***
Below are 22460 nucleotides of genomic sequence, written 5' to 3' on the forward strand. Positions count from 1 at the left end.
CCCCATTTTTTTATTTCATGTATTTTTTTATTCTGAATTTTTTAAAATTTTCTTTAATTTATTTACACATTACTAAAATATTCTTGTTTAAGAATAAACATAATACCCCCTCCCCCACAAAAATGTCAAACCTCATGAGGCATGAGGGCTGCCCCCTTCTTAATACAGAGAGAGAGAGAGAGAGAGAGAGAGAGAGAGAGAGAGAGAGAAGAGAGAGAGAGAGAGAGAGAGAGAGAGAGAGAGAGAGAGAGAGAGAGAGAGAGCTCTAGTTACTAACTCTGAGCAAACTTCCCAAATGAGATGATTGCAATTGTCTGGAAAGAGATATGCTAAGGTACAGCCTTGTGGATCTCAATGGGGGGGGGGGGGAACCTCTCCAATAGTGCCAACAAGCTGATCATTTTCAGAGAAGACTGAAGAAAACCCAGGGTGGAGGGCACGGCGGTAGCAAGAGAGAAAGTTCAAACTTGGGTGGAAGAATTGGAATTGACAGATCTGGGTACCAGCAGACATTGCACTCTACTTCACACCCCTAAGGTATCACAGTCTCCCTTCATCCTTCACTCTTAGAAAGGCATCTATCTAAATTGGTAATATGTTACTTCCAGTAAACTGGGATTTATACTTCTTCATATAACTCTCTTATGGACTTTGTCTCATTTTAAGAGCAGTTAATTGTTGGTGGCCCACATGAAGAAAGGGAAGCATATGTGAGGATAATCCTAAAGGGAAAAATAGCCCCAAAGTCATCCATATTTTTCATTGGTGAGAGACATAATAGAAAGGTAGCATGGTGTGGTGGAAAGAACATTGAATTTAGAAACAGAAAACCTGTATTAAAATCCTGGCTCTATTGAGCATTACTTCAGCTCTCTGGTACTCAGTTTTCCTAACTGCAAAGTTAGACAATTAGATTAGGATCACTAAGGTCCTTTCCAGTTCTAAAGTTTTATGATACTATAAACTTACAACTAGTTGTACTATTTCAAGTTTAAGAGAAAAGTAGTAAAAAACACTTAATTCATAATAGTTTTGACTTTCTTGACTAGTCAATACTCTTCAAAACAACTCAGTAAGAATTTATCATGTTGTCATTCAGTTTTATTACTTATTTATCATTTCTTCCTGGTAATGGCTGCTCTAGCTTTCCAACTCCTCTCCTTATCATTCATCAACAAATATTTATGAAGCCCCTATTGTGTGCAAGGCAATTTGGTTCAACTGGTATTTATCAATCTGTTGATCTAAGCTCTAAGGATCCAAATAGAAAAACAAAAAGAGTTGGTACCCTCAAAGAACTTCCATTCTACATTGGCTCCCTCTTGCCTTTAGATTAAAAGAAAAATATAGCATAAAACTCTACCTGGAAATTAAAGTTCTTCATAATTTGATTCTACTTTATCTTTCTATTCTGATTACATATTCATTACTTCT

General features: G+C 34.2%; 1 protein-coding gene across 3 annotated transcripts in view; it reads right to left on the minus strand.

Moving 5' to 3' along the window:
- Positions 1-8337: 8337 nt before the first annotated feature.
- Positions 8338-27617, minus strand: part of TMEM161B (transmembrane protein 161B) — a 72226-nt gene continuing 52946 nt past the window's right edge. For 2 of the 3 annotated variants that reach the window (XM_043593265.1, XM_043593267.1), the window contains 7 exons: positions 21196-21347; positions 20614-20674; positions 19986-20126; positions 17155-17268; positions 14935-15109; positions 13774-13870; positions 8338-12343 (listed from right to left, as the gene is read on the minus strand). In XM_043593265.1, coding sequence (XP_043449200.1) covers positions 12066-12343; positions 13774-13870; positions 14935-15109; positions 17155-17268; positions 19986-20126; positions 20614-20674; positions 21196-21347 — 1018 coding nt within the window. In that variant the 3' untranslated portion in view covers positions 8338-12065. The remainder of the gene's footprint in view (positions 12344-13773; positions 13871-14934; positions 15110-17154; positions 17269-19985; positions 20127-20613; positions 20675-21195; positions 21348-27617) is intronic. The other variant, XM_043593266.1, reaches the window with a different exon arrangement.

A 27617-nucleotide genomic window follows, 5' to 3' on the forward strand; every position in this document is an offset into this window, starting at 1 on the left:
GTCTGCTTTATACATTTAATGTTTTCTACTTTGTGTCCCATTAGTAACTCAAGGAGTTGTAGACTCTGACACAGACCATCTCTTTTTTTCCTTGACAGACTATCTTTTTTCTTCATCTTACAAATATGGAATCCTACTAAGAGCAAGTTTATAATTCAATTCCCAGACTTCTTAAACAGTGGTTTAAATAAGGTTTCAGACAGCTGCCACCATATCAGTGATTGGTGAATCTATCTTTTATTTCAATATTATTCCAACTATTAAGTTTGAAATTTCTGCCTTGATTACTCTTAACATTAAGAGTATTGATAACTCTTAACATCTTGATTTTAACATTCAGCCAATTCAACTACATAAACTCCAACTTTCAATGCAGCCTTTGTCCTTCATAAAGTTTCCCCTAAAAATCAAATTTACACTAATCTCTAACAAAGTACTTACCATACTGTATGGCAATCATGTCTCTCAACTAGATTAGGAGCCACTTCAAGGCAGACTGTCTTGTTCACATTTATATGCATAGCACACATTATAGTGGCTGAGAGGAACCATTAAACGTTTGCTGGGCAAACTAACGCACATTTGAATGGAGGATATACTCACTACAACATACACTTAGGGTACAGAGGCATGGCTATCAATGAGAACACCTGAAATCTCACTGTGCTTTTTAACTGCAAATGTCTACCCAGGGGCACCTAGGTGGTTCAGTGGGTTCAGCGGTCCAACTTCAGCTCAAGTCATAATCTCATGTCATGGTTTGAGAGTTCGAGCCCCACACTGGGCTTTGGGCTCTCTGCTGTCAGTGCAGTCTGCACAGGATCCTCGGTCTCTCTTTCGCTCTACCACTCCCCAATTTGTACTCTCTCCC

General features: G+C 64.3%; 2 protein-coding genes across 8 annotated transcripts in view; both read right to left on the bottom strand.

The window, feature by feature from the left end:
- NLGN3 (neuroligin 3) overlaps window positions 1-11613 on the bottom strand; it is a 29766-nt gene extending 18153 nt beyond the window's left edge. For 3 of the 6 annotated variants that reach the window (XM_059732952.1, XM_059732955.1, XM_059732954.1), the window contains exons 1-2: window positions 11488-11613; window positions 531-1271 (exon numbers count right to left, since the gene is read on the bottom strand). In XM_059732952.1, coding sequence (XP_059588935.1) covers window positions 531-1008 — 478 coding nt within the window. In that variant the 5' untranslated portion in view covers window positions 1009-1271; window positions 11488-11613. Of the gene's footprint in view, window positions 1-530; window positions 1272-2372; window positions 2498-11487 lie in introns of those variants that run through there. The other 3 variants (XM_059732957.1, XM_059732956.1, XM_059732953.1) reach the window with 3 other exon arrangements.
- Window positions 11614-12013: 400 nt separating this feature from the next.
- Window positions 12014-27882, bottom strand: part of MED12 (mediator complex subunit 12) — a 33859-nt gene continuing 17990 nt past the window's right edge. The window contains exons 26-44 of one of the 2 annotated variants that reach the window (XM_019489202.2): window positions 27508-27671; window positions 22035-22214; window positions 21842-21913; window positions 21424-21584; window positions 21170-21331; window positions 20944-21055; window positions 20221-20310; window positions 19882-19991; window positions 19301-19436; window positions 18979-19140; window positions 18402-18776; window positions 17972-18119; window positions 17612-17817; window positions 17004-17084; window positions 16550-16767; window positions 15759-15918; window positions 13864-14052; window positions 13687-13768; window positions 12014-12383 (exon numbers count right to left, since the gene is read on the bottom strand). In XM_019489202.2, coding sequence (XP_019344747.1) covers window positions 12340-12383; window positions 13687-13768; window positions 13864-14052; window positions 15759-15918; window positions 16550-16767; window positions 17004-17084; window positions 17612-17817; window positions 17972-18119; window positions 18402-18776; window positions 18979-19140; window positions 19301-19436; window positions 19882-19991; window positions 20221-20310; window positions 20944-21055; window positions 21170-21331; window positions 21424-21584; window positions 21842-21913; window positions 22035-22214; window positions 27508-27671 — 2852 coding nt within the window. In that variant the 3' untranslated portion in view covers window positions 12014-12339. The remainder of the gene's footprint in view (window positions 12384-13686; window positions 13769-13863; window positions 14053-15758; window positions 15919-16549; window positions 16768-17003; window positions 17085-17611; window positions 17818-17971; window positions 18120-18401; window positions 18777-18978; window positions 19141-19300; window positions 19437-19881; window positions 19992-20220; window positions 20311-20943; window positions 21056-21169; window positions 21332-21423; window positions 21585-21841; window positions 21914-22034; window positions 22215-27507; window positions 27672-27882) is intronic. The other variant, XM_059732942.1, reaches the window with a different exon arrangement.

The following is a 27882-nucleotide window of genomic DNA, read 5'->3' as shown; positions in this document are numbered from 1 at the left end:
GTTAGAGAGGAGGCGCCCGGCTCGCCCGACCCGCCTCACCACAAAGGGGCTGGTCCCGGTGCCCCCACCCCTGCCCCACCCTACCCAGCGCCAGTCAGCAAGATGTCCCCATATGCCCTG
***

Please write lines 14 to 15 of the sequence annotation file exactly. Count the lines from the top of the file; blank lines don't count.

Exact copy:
The following is a 27882-nucleotide window of genomic DNA, read 5'->3' as shown; positions in this document are numbered from 1 at the left end:
GTTAGAGAGGAGGCGCCCGGCTCGCCCGACCCGCCTCACCACAAAGGGGCTGGTCCCGGTGCCCCCACCCCTGCCCCACCCTACCCAGCGCCAGTCAGCAAGATGTCCCCATATGCCCTG